Feminist, Fictionista, Foodie, Francophile

Friday, December 30, 2011

Feminist Fiction Friday: Tanith Lee

Tanith Lee. Isn't that the best writer's name ever? When Joanne Renaud, Joy Sillesen and I created Dark Valentine Magazine, Tanith Lee was our muse. We were all big fans of the writer, whose "dark fiction" we all admired. The cover of our first issue was a painting of the sky goddess Tanit, and one of our fondest hopes was that we might entice Tanith to send us a story. Sigh. Some dreams die hard.
The very first thing I ever read by Tanith Lee was Kill the Dead, a novella that was packaged with another story (Sabella, or the Blood Stone) in an omnibus edition titled Sometimes After Sunset. I liked Sabella but I loved Kill the Dead.
I loved the way Tanith wrote, her love of language was extravagant and she piled up words like a painter piles up pigments and the result was always gorgeous.
By the time I read Kill the Dead, Tanith had already written dozens and dozens of short stories and novels, so as I began making my way through her oeuvre, it seemed like I was always a couple of books behind.
Lee's slowed down a bit of late--I've heard she hasn't been well--but her output still dwarfs most writers.  She published her first book, The Dragon Hoard in 1971, when she was 24. Four years later, she published Birthgrave, which is considered her first "adult" book and is the first in a trilogy that concludes with Quest for the White Witch.
She writes series (I'm fond of the books in the Flat-Earth Series) and she writes stand-alones. She writes historical fiction and gothic romance and reimagined fairy tales. (She also reimagines Shakespeare.) Her Silver Metal Lover is a tale of forbidden love that makes Twilight seem like a Jane and Dick reader. She was writing vampires and werewolves long before it was trendy and she plundered Babylonian myth when everyone else was still regurgitating Tolkien.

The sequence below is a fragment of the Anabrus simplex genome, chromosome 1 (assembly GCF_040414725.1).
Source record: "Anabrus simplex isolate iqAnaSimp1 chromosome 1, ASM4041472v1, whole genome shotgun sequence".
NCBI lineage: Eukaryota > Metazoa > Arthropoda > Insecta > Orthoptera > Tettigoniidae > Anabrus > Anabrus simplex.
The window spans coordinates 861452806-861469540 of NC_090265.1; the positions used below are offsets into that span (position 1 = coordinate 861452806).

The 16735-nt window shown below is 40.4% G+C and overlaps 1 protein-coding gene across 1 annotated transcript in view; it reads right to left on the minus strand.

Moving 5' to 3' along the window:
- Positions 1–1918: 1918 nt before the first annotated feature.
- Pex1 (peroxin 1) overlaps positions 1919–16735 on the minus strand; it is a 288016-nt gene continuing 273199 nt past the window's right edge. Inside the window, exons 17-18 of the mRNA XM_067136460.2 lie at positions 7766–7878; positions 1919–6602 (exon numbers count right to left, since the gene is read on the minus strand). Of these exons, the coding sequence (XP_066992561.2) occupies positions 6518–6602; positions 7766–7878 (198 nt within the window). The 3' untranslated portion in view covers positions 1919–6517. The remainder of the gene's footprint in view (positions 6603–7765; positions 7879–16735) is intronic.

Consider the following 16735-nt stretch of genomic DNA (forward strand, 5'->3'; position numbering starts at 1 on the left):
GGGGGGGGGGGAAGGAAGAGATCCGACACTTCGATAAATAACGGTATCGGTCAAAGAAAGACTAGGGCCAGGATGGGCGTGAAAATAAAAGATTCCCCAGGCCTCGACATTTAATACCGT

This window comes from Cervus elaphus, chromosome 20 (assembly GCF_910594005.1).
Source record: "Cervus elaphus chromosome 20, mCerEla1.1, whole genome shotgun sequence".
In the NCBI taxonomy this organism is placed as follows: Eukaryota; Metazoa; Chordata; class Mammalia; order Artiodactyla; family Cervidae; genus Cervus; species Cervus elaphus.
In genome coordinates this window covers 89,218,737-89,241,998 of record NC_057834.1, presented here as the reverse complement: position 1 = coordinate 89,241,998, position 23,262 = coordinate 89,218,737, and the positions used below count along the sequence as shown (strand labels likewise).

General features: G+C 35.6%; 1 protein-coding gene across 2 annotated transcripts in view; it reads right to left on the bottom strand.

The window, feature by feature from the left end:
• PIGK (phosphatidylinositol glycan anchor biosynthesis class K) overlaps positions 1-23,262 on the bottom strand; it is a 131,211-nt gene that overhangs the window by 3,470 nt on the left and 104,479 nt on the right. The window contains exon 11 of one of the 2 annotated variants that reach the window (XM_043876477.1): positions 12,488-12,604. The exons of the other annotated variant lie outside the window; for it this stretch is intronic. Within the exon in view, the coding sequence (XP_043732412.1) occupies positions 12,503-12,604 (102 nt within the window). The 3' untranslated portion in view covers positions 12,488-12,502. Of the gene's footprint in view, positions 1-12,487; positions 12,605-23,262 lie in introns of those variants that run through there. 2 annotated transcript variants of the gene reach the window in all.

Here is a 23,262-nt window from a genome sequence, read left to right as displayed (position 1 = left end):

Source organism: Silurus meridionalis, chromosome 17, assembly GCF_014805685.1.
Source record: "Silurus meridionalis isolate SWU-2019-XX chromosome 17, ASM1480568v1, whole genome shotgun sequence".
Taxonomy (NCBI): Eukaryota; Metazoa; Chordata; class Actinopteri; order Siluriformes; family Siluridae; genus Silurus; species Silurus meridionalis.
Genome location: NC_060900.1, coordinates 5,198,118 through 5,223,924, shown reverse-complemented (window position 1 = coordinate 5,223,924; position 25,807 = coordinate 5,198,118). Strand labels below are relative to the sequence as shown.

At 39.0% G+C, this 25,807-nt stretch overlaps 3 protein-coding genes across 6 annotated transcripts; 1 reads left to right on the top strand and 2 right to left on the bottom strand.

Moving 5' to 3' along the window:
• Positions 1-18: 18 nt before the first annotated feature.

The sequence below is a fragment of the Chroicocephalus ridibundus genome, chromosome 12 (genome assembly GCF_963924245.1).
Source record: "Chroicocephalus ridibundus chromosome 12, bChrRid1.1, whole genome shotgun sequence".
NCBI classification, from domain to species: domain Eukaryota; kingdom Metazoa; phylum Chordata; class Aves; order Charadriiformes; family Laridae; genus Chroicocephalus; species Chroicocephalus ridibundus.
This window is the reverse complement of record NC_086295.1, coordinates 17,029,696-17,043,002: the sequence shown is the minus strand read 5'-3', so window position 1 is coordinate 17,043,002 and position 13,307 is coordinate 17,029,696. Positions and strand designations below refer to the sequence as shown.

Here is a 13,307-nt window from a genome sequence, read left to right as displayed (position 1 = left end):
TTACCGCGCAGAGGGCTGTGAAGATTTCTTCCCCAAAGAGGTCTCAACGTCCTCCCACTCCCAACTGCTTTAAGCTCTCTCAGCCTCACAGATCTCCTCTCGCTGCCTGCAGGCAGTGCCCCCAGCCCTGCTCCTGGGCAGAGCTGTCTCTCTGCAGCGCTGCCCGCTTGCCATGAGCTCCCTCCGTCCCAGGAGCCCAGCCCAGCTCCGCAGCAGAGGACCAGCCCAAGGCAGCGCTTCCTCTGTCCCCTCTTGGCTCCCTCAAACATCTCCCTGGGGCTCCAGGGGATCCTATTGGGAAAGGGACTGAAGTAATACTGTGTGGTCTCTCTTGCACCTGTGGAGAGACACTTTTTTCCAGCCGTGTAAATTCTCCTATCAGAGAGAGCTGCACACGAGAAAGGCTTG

Her characters are fierce and full-blooded, the women as well as the men. Her fantasy creations have a reality about them that is both otherworldly and ordinary.  (Ordinary in the sense that we feel the "rightness" of the characters, even if they aren't the characters next door.)
She has a number of collections of short stories, including one called Women as Demons, which I haven't read. Nor have I read her novel The Blood of Roses (1990), which is one of the hardest to obtain stories out there next to Shiny Metal Grin.  Amazon.com has seven used copies of the book available for $47. One of these days I might splash out and buy one.  (It's marketed as an epic erotic fantasy of blood and love and vanpires.  And how could anyone resist that gorgeous cover?)
If you aren't familiar with Tanith's work or you want to make sure you've read everything there is, check out "Daughter of the Night," an annotated bibliography put together by Jim Pattinson and  Paul A. Soanes and continued by Allison Rich. (The most recent update was December 18.)
Here's a link to an old (1994) interview with Tanith.
I'm participating in Brian Lindenmuth's 365 Story Challenge in 2012, so I'll be revisiting some of my favorite Tanith Lee short stories. If you haven't read her, you have a treat in store.

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